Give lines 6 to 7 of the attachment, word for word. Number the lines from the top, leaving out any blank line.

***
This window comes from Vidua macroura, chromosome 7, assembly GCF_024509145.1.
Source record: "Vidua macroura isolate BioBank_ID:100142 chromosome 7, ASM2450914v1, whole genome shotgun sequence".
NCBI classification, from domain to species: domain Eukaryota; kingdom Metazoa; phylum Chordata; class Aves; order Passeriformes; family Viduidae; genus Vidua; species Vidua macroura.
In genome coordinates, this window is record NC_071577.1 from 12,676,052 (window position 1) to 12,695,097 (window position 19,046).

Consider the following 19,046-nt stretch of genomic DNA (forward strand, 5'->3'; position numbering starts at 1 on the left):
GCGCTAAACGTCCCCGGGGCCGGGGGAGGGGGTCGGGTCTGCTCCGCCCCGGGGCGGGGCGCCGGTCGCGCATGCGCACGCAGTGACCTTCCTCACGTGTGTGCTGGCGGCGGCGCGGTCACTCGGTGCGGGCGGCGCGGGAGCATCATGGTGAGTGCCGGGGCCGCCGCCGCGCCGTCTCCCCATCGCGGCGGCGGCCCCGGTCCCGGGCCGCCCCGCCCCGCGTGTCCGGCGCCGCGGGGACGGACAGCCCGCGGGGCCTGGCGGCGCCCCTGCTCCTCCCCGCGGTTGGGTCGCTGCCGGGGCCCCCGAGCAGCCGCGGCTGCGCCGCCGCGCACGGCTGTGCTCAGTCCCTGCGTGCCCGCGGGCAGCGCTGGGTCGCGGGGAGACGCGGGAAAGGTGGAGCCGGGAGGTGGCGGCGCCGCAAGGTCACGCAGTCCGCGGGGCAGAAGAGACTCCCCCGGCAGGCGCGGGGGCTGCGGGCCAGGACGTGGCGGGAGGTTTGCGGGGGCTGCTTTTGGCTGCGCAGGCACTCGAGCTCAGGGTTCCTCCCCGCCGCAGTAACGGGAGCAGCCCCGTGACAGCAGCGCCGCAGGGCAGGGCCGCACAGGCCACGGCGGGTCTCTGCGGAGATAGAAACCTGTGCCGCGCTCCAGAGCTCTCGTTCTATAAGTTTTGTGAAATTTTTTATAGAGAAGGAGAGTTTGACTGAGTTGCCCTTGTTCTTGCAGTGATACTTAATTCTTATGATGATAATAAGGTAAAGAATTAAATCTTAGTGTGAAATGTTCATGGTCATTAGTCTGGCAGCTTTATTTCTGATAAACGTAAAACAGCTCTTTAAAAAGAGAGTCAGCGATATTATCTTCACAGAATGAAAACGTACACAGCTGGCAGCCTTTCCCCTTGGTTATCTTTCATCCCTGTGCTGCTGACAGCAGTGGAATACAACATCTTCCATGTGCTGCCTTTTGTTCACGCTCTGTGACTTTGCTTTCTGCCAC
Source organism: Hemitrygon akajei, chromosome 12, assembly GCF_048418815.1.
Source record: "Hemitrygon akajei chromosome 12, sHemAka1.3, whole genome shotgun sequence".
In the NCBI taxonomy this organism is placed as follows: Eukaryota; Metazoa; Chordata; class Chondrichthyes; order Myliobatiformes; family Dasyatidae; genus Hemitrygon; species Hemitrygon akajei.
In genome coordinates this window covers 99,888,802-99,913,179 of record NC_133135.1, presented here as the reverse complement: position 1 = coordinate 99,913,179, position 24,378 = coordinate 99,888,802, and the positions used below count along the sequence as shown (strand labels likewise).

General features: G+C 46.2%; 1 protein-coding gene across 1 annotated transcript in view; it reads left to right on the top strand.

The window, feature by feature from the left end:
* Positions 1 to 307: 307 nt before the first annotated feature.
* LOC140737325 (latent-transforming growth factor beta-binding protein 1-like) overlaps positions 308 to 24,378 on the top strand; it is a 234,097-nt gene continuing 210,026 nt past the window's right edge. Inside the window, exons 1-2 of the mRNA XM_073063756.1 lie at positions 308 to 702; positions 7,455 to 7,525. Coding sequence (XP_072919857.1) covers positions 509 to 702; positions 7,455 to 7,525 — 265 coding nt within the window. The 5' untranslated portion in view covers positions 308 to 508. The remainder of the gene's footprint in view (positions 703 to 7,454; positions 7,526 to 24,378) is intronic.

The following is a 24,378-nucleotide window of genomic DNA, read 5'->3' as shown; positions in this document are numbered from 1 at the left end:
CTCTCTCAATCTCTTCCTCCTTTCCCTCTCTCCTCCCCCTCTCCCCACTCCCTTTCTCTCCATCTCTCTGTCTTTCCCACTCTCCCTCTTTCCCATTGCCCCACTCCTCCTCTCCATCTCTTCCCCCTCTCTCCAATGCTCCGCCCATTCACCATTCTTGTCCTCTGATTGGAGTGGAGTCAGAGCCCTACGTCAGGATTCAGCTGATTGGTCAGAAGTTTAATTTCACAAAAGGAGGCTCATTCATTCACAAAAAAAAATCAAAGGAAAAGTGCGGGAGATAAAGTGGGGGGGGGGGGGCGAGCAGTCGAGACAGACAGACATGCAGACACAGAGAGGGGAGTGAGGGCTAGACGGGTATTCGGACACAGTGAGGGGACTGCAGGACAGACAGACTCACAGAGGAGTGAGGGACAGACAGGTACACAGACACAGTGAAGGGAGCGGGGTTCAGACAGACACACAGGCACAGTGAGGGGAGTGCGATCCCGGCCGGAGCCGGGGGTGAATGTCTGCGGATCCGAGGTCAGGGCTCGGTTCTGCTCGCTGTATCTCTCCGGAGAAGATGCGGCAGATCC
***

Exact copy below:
GCGCTAAACGTCCCCGGGGCCGGGGGAGGGGGTCGGGTCTGCTCCGCCCCGGGGCGGGGCGCCGGTCGCGCATGCGCACGCAGTGACCTTCCTCACGTGTGTGCTGGCGGCGGCGCGGTCACTCGGTGCGGGCGGCGCGGGAGCATCATGGTGAGTGCCGGGGCCGCCGCCGCGCCGTCTCCCCATCGCGGCGGCGGCCCCGGTCCCGGGCCGCCCCGCCCCGCGTGTCCGGCGCCGCGGGGACGGACAGCCCGCGGGGCCTGGCGGCGCCCCTGCTCCTCCCCGCGGTTGGGTCGCTGCCGGGGCCCCCGAGCAGCCGCGGCTGCGCCGCCGCGCACGGCTGTGCTCAGTCCCTGCGTGCCCGCGGGCAGCGCTGGGTCGCGGGGAGACGCGGGAAAGGTGGAGCCGGGAGGTGGCGGCGCCGCAAGGTCACGCAGTCCGCGGGGCAGAAGAGACTCCCCCGGCAGGCGCGGGGGCTGCGGGCCAGGACGTGGCGGGAGGTTTGCGGGGGCTGCTTTTGGCTGCGCAGGCACTCGAGCTCAGGGTTCCTCCCCGCCGCAGTAACGGGAGCAGCCCCGTGACAGCAGCGCCGCAGGGCAGGGCCGCACAGGCCACGGCGGGTCTCTGCGGAGATAGAAACCTGTGCCGCGCTCCAGAGCTCTCGTTCTATAAGTTTTGTGAAATTTTTTATAGAGAAGGAGAGTTTGACTGAGTTGCCCTTGTTCTTGCAGTGATACTTAATTCTTATGATGATAATAAGGTAAAGAATTAAATCTTAGTGTGAAATGTTCATGGTCATTAGTCTGGCAGCTTTATTTCTGATAAACGTAAAACAGCTCTTTAAAAAGAGAGTCAGCGATATTATCTTCACAGAATGAAAACGTACACAGCTGGCAGCCTTTCCCCTTGGTTATCTTTCATCCCTGTGCTGCTGACAGCAGTGGAATACAACATCTTCCATGTGCTGCCTTTTGTTCACGCTCTGTGACTTTGCTTTCTGCCAC
Source organism: Hemitrygon akajei, chromosome 12, assembly GCF_048418815.1.